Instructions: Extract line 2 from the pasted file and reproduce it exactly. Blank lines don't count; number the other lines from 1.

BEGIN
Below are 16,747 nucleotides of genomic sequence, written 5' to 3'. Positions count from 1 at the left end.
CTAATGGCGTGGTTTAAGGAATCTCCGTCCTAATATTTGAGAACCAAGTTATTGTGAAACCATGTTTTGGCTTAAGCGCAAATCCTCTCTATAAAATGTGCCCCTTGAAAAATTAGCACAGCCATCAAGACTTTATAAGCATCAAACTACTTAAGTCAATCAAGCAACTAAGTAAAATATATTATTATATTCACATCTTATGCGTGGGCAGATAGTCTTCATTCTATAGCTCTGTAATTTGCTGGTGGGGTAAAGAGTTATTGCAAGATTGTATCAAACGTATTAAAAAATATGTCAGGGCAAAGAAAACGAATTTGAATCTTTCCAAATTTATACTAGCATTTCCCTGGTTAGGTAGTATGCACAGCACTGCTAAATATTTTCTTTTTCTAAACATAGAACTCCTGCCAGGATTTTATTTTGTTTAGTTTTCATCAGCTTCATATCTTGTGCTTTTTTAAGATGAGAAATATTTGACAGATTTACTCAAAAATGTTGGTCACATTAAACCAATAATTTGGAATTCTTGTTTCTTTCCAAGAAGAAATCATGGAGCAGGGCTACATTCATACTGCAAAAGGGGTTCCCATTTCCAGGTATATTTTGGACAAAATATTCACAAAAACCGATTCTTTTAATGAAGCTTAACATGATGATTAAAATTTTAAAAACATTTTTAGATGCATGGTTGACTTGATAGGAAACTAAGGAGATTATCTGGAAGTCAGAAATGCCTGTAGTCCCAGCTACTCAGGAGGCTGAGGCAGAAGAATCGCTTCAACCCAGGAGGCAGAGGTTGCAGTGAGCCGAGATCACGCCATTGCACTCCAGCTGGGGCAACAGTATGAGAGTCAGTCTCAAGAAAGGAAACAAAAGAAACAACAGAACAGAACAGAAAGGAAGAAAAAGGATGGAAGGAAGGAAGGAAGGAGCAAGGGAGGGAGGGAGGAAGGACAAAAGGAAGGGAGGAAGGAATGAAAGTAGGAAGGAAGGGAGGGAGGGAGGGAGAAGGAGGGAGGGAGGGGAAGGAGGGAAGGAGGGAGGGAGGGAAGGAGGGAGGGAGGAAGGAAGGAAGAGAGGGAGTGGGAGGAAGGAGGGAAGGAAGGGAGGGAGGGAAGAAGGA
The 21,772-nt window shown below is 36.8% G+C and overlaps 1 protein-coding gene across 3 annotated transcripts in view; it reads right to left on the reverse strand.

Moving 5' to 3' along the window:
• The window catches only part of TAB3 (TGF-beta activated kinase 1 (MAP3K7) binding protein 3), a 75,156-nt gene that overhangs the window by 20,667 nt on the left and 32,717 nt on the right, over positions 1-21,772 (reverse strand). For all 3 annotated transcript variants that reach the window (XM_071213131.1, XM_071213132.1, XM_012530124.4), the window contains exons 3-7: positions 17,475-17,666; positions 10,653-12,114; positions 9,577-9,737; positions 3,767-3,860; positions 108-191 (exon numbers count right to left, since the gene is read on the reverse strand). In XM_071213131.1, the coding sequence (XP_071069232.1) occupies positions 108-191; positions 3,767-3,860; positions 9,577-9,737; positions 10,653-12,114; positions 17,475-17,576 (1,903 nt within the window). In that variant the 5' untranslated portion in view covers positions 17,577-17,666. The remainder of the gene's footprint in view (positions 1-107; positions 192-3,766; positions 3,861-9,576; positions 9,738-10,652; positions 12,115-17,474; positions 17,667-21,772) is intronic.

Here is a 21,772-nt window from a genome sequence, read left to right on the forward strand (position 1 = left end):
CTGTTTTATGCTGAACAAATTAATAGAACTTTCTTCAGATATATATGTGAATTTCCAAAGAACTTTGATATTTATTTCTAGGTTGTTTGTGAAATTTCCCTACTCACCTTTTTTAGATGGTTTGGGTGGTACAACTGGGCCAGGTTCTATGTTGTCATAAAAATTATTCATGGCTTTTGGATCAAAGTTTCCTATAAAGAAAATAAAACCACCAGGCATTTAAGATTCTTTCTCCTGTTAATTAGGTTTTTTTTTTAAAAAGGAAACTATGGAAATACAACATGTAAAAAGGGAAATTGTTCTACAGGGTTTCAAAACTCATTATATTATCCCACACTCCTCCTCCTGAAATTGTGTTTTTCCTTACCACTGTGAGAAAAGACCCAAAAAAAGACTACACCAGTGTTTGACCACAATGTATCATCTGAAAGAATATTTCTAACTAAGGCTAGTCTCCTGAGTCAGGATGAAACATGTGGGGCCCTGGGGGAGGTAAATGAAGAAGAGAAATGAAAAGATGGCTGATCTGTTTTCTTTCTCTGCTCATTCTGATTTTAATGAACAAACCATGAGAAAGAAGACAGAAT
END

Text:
CTAATGGCGTGGTTTAAGGAATCTCCGTCCTAATATTTGAGAACCAAGTTATTGTGAAACCATGTTTTGGCTTAAGCGCAAATCCTCTCTATAAAATGTGCCCCTTGAAAAATTAGCACAGCCATCAAGACTTTATAAGCATCAAACTACTTAAGTCAATCAAGCAACTAAGTAAAATATATTATTATATTCACATCTTATGCGTGGGCAGATAGTCTTCATTCTATAGCTCTGTAATTTGCTGGTGGGGTAAAGAGTTATTGCAAGATTGTATCAAACGTATTAAAAAATATGTCAGGGCAAAGAAAACGAATTTGAATCTTTCCAAATTTATACTAGCATTTCCCTGGTTAGGTAGTATGCACAGCACTGCTAAATATTTTCTTTTTCTAAACATAGAACTCCTGCCAGGATTTTATTTTGTTTAGTTTTCATCAGCTTCATATCTTGTGCTTTTTTAAGATGAGAAATATTTGACAGATTTACTCAAAAATGTTGGTCACATTAAACCAATAATTTGGAATTCTTGTTTCTTTCCAAGAAGAAATCATGGAGCAGGGCTACATTCATACTGCAAAAGGGGTTCCCATTTCCAGGTATATTTTGGACAAAATATTCACAAAAACCGATTCTTTTAATGAAGCTTAACATGATGATTAAAATTTTAAAAACATTTTTAGATGCATGGTTGACTTGATAGGAAACTAAGGAGATTATCTGGAAGTCAGAAATGCCTGTAGTCCCAGCTACTCAGGAGGCTGAGGCAGAAGAATCGCTTCAACCCAGGAGGCAGAGGTTGCAGTGAGCCGAGATCACGCCATTGCACTCCAGCTGGGGCAACAGTATGAGAGTCAGTCTCAAGAAAGGAAACAAAAGAAACAACAGAACAGAACAGAAAGGAAGAAAAAGGATGGAAGGAAGGAAGGAAGGAGCAAGGGAGGGAGGGAGGAAGGACAAAAGGAAGGGAGGAAGGAATGAAAGTAGGAAGGAAGGGAGGGAGGGAGGGAGAAGGAGGGAGGGAGGGGAAGGAGGGAAGGAGGGAGGGAGGGAAGGAGGGAGGGAGGAAGGAAGGAAGAGAGGGAGTGGGAGGAAGGAGGGAAGGAAGGGAGGGAGGGAAGAAGGA